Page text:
imbabwe boasts of very high literacy levels; those that care enough to calculate place it at 88,69%, pretty impressive one would note. However, what boggles the mind is how with such a high literacy rate, our fathers still seem to be struggling to figure out the most basic of elements that would enable their children who are the citizens of Zimbabwe to thrive so as to live a near normal life with functionality. The levels have become so bad that even some hotels in the capital city, Harare, have normalised bathing in a bucket because of power outages — ah! This father’s leadership is clearly struggling at many levels — happy Father’s Day indeed as we might be happy just for this day and in words as all else is very, very unhappy. The children of Zimbabwe are choking, we cannot breathe and are struggling to make ends meet. Well. That is the majority of us not that exclusive club of fathers and those they father — we need to change and change urgently if respect which is due to our fathers is going to be rendered duly.

We are exasperated Every child wants to look at their father as the hero of the day! We want to open the tap and see water; we want to switch on the lights and it switches on, we want to hear the children play on the street and giggle and not shout “magetsi adzoka” (power is back), we want to proudly say that we are the children of Zimbabwe and our fathers went and fought for our liberation through the relentless efforts of being part of nationalist movements!

We want to celebrate Father’s Day and our fathers are inundated by the love that overflows from the gratitude of our hearts. We can look up to our fathers and trust in their every word because we know they are leaders of integrity whose word is their bond!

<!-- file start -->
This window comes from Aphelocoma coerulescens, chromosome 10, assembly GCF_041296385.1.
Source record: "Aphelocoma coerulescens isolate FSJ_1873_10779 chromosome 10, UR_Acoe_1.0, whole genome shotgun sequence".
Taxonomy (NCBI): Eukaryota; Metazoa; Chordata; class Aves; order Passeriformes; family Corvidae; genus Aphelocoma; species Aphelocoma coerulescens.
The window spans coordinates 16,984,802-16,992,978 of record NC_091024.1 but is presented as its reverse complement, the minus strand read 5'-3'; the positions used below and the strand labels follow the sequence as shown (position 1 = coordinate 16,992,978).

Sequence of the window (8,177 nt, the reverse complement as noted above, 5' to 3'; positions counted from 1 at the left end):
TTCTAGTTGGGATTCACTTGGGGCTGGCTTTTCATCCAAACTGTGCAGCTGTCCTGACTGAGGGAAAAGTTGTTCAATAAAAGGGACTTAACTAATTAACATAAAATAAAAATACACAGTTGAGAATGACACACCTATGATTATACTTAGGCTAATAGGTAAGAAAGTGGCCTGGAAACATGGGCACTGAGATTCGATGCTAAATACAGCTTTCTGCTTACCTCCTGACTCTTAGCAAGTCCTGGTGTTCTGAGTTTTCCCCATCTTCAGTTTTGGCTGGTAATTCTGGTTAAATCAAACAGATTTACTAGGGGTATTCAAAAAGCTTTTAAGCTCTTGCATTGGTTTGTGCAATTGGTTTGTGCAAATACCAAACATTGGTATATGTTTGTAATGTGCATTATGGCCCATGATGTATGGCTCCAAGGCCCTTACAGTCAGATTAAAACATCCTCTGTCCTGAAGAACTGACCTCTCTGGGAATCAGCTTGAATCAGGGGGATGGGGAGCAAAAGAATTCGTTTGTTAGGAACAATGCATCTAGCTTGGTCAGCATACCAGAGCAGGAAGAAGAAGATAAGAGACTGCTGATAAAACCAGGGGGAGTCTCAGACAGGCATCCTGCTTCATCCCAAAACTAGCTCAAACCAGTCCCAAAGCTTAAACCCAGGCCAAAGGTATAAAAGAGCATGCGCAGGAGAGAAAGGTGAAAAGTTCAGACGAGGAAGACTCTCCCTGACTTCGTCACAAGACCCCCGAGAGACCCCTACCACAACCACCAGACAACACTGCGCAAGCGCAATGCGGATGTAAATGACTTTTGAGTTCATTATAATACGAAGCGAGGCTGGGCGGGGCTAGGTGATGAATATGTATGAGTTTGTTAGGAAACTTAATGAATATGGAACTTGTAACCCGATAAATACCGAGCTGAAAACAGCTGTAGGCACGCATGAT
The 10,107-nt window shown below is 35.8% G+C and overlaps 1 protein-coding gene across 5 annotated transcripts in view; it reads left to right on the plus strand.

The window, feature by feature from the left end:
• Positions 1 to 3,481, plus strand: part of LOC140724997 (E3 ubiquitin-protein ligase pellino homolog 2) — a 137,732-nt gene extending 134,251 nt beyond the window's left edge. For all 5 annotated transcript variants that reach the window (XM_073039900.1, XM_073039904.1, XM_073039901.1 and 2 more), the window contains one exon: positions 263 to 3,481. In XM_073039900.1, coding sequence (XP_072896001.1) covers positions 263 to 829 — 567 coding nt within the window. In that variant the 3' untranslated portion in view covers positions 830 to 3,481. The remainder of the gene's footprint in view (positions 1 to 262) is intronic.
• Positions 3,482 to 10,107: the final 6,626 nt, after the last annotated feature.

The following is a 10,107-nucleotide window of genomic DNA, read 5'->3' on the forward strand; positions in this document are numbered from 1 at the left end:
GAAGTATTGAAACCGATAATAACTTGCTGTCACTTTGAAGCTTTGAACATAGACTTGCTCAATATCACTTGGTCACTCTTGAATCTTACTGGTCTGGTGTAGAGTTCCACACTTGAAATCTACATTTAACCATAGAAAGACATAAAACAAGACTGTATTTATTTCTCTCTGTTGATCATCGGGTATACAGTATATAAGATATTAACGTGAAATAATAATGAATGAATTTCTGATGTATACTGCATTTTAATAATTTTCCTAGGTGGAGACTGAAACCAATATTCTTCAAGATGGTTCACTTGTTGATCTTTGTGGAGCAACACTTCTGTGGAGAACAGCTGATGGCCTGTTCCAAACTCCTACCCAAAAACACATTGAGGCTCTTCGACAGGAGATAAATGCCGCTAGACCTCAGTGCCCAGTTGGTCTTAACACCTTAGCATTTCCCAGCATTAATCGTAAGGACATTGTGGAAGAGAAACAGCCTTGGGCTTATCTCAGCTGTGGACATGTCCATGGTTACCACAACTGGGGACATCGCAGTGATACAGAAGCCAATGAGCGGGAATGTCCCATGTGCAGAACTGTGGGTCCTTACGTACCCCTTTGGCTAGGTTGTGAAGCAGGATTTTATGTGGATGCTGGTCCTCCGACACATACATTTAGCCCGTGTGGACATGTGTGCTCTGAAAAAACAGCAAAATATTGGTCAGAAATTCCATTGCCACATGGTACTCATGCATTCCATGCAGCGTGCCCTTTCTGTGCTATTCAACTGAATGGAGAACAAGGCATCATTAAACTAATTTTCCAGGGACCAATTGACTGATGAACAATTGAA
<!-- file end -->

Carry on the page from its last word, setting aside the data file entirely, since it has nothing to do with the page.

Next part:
As children, we are exasperated at every turn — it is exhausting and now we are defined by terminal illnesses that we cannot even afford to keep under check. That is the children we have become. Living in fear should be a thing of the past, our laws should protect the children of the nation of Zimbabwe because our fathers who spend so much of our hard-earned cash that is so taxed, will be living up to what they promised when we elected them and sent them to parliament for our representation.

Yes, we indeed can. Without that, we shall always know what it means for fathers to exasperate their children and this is never a good place to live our lives. To the children, hang on in there — do not be still, do whatever you can to make a difference. Let us speak to our fathers — if they have left and are staying with their new lover, let us make contact so we are able to ask them to pay for the school fees and provide for the most basic of needs. You and I can ensure that Zimbabwe is a better place by speaking our truth to our fathers so that they do not exasperate us! Until then, we live, laugh and love in a bid to show the world that we were here, becoming better, making our mark, leaving our footprint as we make the world a better place!

  • Grace Ruvimbo Chirenje writes in her personal capacity as a citizen of Zimbabwe. Follow her on social media for more Lifezone with Grace conversations on Twitter: @graceruvimbo; Facebook: Grace Chirenje; Instagram: @graceruvimbo.